By Mark Holan, editorial director, ARTBA

Dr. Joseph (Joey) Hartmann, director of the Federal Highway Administration’s (FHWA) Office of Bridges and Structures May 13 updated ARTBA’s 2019 Federal Issues Program about the agency’s evolving bridge and tunnel inspection criteria. His presentation came less than 24 hours after the Missouri Department of Transportation (MoDOT) closed the Jefferson Barracks Bridge near St. Louis. A routine inspection found emergency repairs are needed.

The Office of Bridges and Structures is responsible for the development and implementation of federal regulations, policy, and technical guidance that support bridge and tunnel programs to improve safety and design practice at the national level. The 2012 Moving Ahead for Progress in the 21st Century Act (MAP-21) directed the FHWA to “consider a risk-based approach to determining the frequency of bridge inspections.” A data-driven pilot testing program is now getting off the ground in four states, Hartmann said.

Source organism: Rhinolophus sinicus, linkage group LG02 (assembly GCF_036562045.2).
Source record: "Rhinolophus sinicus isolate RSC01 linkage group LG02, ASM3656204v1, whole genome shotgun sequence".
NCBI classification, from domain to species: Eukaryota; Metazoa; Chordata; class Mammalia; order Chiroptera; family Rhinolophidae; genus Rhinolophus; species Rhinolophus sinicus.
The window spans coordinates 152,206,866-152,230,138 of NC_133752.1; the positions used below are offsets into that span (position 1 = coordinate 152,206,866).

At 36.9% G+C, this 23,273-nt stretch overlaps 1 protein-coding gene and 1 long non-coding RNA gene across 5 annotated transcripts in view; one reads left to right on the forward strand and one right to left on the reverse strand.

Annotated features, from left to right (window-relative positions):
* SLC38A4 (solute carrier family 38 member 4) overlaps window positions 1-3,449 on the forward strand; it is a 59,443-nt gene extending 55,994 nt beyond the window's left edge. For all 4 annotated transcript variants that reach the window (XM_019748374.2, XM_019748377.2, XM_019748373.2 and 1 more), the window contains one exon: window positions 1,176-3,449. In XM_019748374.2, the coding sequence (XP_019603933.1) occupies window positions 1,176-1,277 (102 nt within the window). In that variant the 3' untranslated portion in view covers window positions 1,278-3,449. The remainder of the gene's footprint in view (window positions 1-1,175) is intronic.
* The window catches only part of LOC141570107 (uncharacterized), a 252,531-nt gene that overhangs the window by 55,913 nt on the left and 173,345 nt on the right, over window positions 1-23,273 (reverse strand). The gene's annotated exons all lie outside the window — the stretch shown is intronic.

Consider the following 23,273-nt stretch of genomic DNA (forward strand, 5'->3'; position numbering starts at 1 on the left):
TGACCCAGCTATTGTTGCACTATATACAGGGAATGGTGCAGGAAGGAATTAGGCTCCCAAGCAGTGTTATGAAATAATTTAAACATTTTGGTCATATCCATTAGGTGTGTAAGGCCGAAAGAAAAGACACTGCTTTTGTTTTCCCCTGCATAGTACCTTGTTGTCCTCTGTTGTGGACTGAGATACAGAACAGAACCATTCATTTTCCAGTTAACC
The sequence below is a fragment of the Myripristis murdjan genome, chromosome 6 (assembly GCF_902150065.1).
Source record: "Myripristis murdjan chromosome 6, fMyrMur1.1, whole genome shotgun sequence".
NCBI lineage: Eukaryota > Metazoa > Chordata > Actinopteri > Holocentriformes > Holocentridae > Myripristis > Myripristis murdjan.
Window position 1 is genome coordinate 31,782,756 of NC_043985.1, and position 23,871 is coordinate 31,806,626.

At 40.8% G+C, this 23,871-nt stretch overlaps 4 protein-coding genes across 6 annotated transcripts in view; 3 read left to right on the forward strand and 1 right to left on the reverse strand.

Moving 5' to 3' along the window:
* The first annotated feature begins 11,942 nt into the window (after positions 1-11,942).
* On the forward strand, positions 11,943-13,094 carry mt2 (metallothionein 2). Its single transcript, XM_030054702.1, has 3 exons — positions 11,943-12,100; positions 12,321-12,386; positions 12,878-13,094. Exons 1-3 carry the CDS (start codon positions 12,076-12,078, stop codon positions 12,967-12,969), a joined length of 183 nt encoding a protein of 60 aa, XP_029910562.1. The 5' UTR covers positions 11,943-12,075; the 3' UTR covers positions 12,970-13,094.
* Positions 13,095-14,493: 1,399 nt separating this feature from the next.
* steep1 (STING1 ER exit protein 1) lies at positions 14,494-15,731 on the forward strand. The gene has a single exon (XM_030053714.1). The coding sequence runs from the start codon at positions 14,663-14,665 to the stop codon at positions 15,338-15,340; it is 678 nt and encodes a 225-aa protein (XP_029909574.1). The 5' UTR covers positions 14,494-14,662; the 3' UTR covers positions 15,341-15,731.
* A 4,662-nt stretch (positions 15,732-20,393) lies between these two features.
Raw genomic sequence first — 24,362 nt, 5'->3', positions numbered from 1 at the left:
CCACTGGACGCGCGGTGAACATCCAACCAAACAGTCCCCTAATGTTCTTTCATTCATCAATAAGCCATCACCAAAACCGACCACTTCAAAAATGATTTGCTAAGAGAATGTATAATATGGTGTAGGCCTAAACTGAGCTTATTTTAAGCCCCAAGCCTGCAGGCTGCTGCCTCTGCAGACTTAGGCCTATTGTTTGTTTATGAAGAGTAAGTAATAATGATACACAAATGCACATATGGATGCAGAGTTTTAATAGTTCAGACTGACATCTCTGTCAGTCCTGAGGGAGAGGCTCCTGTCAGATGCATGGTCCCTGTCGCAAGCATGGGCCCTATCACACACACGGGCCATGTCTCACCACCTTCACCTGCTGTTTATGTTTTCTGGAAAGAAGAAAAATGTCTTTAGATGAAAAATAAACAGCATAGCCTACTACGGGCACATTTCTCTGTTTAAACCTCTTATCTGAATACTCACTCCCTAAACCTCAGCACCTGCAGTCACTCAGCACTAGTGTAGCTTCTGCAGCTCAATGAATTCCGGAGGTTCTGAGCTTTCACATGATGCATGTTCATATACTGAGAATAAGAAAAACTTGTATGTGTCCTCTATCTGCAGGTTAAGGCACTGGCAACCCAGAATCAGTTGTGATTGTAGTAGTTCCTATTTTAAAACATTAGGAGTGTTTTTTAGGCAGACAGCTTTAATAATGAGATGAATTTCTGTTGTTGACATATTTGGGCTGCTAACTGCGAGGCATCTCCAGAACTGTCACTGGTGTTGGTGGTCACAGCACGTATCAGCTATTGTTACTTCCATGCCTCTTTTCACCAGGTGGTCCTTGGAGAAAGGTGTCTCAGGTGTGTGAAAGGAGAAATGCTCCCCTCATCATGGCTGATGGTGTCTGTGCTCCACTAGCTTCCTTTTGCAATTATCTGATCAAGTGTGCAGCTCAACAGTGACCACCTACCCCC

The approach prioritizes bridges according to their inspection needs; considers age, materials, and environment; and accounts for other risks. The aim is better, more effective and purposeful inspections based on engineering assessments of risk, rather than the current calendar-based strategy. The risk-based strategy also aims to allocate resources more effectively to improve safety.

Missouri inspection crews May 12 found cracks in steel beams in the Barracks Bridge, which was built in 1985, according to news reports. The bridge over the Mississippi River will be closed to traffic until crews determine what repairs are needed.

Of the 24,512 bridges in the state, 2,116, or 8.6 percent, are classified as structurally deficient, according to ARTBA’s 2019 Bridge Report. The state has identified needed repairs on 4,811 bridges at an estimated cost of $1.3 billion.

Nationwide, the first quarter 2019 bridge market was “a little stronger” than the same period last year, ARTBA Chief Economist Dr. Alison Premo Black told the meeting. Her assessment of U.S. bridge market opportunities can be found on page 18 of the March/April issue of Transportation Builder magazine.

Hartmann noted that an FY2018 competitive highway bridge program offering $225 million received 56 applications requesting $654 million total. Those awards are still being assessed. An FY2019 formula-based bridge replacement and rehabilitation program is distributing $475 million to projects in areas with populations below 200,000 people.

Hartmann’s presentation was hosted by ARTBA’s Bridge Policy and Promotion Council and the Industry Leader Development Council.